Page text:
NFR - Homebrew talk

Discussion in 'Fly Fishing Forum' started by Evan Burck, Mar 4, 2011.

  1. Just brewed up my 3rd all grain yesterday. Hit 81% efficiency. This will be one hot ESB.

    Got ine IPA in the bottle and I'm a week into a light Manny's clone. This sure is a fun hobby.

    Go Red Sox,
  2. Good for you for going all grain. 81% is great for your third batch, what's the abv on the esb? I'm just about to bottle my 4th of July beers, gotta love the homebrew!
    Next investment is to try and figure out a way to can, tired of taking bottles camping and fishing.
  3. Thats what kegs are for.:thumb:
  4. I have not run the ABV numbers yet. I probably won't. I'm guessing 7.5% or so. (this is the point in the discussion where Evan corrects my flawed assumption)

    I am trying to come up with 4-5 beers that I like that I can repeat so I'm more concerned with always being at 81% efficiency than anything else. Consistancy is the key right?

    Anyone brew an all grain pilsner? I got the fridge but I'm a little worried about the mashing.

    Go Red Sox,
  5. I've done all grain Pilsners and a few Munich Helles. You definitely have to have your processed pretty dialed. Any flaws will show through. But when you nail it, it's a NICE thing to have on tap!

    And what is it I'm supposed to correct you on again?
  6. Alchohol content on a 1.068 ESB (pre-boil gravity). I'm guessing 7.5%

    Is the Decoctin mash requiredfor the pilsner? This is my major concern. You see I tend to drink a bit on brew day and there seems to be an awful lot of steps.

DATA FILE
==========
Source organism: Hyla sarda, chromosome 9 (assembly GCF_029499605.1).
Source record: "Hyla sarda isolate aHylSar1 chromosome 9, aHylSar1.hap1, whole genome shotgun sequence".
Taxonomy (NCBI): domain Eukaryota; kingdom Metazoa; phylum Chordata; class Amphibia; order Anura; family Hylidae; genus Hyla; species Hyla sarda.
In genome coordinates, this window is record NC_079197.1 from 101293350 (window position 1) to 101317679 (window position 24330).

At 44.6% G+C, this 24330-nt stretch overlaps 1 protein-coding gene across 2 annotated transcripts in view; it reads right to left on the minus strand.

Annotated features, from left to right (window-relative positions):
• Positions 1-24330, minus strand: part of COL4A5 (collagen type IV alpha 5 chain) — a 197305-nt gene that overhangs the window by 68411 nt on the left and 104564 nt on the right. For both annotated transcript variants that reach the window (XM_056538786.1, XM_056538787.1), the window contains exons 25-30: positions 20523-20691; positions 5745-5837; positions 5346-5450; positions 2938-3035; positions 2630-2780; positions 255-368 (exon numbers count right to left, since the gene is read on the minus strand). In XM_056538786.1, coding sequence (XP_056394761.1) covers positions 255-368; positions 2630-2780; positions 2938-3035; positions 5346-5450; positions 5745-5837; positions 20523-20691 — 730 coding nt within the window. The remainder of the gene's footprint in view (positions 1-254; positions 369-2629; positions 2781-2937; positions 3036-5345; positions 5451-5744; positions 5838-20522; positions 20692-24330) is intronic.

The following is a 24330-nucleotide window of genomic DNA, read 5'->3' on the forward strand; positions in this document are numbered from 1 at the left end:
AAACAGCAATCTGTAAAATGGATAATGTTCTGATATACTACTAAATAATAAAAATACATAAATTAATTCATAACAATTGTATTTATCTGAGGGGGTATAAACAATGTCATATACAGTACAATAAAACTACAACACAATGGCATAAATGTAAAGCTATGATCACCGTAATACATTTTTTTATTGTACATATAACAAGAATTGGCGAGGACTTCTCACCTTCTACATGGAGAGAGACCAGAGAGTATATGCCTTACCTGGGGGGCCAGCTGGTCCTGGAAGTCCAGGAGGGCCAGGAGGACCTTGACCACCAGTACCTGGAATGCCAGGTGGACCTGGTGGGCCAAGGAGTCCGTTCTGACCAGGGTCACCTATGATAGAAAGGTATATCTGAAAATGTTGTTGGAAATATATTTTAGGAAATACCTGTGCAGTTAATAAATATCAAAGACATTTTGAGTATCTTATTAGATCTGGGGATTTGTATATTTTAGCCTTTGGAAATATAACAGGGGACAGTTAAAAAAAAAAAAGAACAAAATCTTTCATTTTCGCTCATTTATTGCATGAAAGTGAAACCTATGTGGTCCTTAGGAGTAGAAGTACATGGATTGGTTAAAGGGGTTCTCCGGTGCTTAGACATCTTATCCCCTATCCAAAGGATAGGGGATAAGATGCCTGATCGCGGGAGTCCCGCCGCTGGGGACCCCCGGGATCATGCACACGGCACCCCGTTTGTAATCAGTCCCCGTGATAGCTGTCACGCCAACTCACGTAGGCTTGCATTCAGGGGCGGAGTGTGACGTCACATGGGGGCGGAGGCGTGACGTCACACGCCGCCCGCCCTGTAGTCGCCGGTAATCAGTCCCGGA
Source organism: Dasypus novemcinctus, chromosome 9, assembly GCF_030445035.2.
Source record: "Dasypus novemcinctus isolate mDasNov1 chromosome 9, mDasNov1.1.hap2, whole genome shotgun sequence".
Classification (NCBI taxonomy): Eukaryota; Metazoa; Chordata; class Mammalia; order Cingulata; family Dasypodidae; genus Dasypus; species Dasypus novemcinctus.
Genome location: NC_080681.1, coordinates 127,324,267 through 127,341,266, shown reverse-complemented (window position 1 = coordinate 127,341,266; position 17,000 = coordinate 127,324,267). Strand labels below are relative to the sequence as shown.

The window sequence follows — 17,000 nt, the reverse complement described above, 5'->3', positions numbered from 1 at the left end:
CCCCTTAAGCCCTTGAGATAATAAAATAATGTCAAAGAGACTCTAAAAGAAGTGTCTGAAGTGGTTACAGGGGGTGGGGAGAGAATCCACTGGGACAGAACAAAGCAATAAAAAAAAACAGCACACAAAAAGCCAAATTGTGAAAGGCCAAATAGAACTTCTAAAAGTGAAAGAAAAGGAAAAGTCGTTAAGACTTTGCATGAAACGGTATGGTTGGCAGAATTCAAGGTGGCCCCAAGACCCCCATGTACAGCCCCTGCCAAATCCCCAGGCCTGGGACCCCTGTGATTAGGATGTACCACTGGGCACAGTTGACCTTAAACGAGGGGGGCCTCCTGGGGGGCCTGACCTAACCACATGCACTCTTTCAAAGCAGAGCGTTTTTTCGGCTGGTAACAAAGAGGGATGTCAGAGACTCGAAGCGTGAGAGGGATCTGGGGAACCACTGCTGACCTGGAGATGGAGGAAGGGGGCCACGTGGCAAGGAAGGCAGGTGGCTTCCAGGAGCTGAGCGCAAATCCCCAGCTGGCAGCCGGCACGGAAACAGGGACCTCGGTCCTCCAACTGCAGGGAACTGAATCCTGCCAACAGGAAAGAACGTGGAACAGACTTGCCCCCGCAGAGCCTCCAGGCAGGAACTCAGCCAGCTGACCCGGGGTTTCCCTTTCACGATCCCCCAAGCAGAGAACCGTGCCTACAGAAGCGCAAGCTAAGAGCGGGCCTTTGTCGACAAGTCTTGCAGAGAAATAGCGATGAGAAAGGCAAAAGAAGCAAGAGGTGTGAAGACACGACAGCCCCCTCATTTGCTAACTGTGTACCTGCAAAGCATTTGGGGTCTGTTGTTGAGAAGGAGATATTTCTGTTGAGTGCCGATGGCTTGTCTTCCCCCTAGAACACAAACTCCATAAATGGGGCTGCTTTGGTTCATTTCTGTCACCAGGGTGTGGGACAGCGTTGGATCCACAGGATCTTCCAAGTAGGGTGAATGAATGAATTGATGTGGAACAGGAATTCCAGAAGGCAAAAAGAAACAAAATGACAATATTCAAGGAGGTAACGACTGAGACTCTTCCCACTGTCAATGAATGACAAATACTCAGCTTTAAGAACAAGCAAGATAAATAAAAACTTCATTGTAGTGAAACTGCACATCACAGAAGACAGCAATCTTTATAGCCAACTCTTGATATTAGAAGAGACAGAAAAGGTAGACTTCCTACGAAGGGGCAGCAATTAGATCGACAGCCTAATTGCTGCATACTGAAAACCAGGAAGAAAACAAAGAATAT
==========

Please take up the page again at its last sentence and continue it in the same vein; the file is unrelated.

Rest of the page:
Go Red Sox,
  7. Nah, no decoction mash necessary. Just 100% highly modified Pilsner malt and you'll be good to go.

    Your alcohol calculations will depend on starting gravity as well as terminal gravity. If your beer finished out at about 1.015 (about where it probably is if it finished), your ABV will be 6.5%.
  8. Charles, what was your Post boil (pre ferment) gravity(Original Gravity or OG)? Knowing this and your post fermentation gravity(Final or Terminal gravity) will give you abv%. Rooftop brewing has a pretty sweet online abv calculator at:
    If you started with 1.068 pre boil and assuming 15% boil off I would think your OG should have been around 1.078. With a FG of 1.015 I calculate that your ABV is 8.4%, which would make your ESB more of a strong Ale than an ESB. Your FG depends greatly on mash temp and wheter or not you use yeast nutrient and oxygenate your wort. Even if you got down to 1.020 I calculate your ABV to be 7.7%. Enjoy that big beer and put a couple bottles away to see how it ages.